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Once we’ve gotten through the tumultuous Problem Solving stage, there can be a period of relative calm and stability - we have re-negotiated dynamics (whether this has happened naturally or intentionally), and are now adjusting to life with the acceptance that we can’t change our partner, and that this is okay - with clear boundaries and mutual respect, a fulfilling relationship is still possible. In fact, for those who have successfully worked through the power struggle stage, they might even find a sense of love and intimacy similar to the Romance stage - where there is a re-discovery of all the positive attributes of their partner. If you’re in this stage in your relationship, well done for getting through the Problem Solving stage! Some tips that might be useful are:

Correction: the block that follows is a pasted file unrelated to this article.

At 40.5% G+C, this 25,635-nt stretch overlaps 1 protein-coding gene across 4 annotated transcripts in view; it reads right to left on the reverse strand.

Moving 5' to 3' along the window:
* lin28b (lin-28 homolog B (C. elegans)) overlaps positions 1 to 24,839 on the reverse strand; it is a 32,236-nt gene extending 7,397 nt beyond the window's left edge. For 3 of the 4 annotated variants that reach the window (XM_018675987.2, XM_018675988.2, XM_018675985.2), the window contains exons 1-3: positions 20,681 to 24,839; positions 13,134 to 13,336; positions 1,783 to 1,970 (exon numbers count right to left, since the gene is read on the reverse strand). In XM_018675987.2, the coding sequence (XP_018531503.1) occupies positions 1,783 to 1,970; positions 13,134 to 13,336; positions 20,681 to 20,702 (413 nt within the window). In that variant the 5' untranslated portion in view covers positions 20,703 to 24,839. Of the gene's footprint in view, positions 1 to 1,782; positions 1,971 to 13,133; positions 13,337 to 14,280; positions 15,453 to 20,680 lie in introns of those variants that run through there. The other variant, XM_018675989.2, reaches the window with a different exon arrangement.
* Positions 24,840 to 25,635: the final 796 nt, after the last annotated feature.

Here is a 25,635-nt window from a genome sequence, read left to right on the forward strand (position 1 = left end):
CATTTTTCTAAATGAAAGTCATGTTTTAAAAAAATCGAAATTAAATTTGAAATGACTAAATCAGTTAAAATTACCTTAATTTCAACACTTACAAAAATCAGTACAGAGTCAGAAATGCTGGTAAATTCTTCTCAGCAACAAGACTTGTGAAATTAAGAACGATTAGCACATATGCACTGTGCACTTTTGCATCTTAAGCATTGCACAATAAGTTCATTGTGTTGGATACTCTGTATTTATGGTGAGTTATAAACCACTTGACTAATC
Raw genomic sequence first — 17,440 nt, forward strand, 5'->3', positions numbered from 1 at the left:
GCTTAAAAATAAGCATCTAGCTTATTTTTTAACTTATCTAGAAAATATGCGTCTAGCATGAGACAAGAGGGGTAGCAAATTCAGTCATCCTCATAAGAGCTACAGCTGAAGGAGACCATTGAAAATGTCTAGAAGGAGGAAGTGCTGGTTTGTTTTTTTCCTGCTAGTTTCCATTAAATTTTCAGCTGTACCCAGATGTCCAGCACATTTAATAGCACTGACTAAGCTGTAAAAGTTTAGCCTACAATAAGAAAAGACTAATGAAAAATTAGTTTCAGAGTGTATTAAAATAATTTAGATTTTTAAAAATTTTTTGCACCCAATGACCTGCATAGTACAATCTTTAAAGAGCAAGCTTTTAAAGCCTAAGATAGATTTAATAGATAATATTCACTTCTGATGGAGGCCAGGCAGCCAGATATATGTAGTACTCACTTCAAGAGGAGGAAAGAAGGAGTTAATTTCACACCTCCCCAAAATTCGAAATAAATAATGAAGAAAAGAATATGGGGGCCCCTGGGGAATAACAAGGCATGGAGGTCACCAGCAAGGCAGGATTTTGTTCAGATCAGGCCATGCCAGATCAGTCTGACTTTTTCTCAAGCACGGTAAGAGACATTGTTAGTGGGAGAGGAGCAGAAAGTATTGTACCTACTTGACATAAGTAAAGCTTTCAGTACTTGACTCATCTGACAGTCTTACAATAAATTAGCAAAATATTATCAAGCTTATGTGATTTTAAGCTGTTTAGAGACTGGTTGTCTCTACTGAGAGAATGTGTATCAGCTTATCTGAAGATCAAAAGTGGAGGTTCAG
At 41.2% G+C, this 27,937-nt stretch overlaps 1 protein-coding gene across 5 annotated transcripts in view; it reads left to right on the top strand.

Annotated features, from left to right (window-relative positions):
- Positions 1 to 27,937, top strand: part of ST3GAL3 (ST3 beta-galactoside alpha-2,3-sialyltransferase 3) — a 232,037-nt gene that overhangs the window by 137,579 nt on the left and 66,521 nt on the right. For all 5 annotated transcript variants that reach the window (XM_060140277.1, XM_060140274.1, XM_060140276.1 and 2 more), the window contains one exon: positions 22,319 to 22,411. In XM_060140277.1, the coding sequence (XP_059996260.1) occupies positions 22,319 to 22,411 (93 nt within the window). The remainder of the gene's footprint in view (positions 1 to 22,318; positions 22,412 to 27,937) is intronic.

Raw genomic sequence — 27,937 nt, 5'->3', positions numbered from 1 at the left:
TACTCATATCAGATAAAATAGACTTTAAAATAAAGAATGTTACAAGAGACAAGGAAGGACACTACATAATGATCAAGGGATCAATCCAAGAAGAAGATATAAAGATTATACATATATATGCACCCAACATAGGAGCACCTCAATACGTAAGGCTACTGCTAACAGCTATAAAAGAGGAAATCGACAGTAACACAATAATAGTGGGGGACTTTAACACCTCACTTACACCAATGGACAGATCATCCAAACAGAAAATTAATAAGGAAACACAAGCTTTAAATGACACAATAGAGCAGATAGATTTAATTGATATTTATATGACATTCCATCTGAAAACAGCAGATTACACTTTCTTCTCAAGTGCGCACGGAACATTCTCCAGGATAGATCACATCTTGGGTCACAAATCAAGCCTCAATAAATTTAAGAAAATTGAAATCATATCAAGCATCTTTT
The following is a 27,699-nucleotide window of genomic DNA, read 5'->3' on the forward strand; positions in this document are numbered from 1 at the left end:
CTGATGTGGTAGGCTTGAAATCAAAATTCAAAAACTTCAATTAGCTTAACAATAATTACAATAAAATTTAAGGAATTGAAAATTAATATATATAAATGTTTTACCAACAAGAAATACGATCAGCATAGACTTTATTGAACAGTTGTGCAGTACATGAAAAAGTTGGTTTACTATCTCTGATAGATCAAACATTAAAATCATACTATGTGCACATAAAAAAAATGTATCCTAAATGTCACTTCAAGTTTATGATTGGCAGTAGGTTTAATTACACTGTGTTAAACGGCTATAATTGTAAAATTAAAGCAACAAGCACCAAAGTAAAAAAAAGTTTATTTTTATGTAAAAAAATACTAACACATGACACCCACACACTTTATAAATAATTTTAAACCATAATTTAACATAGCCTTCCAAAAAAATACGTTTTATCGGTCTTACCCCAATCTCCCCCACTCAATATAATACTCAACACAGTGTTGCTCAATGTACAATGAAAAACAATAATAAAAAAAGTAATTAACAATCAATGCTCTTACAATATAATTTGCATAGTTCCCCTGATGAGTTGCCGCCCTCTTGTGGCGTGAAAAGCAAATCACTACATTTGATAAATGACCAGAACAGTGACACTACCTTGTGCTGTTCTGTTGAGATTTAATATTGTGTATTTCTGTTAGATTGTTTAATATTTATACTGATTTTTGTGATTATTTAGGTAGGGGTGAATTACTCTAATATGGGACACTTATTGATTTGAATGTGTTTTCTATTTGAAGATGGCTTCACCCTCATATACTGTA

Keep it Fresh
Some couples might be so relieved to have moved on from the tumultuous Problem Solving stage that they may lapse something like boredom and complacency - most things are worked through, there is no more drama and little conflict, and life has settled down. While it is important to enjoy and celebrate a return to stability, it is also useful to remember that relationships thrive on change and energy, and changing things up every once in a while can make a big difference. This might look like having a weekly date night where you try new activities and cuisines, or making it a goal to do at least one new activity a week that challenges you and takes you out of your comfort zone. Relationships are often a struggle between intimacy and autonomy, and we need to remember that, however nice stability is, there is always a benefit to changing things up and getting out of our comfort zones - even for a couple of hours per week.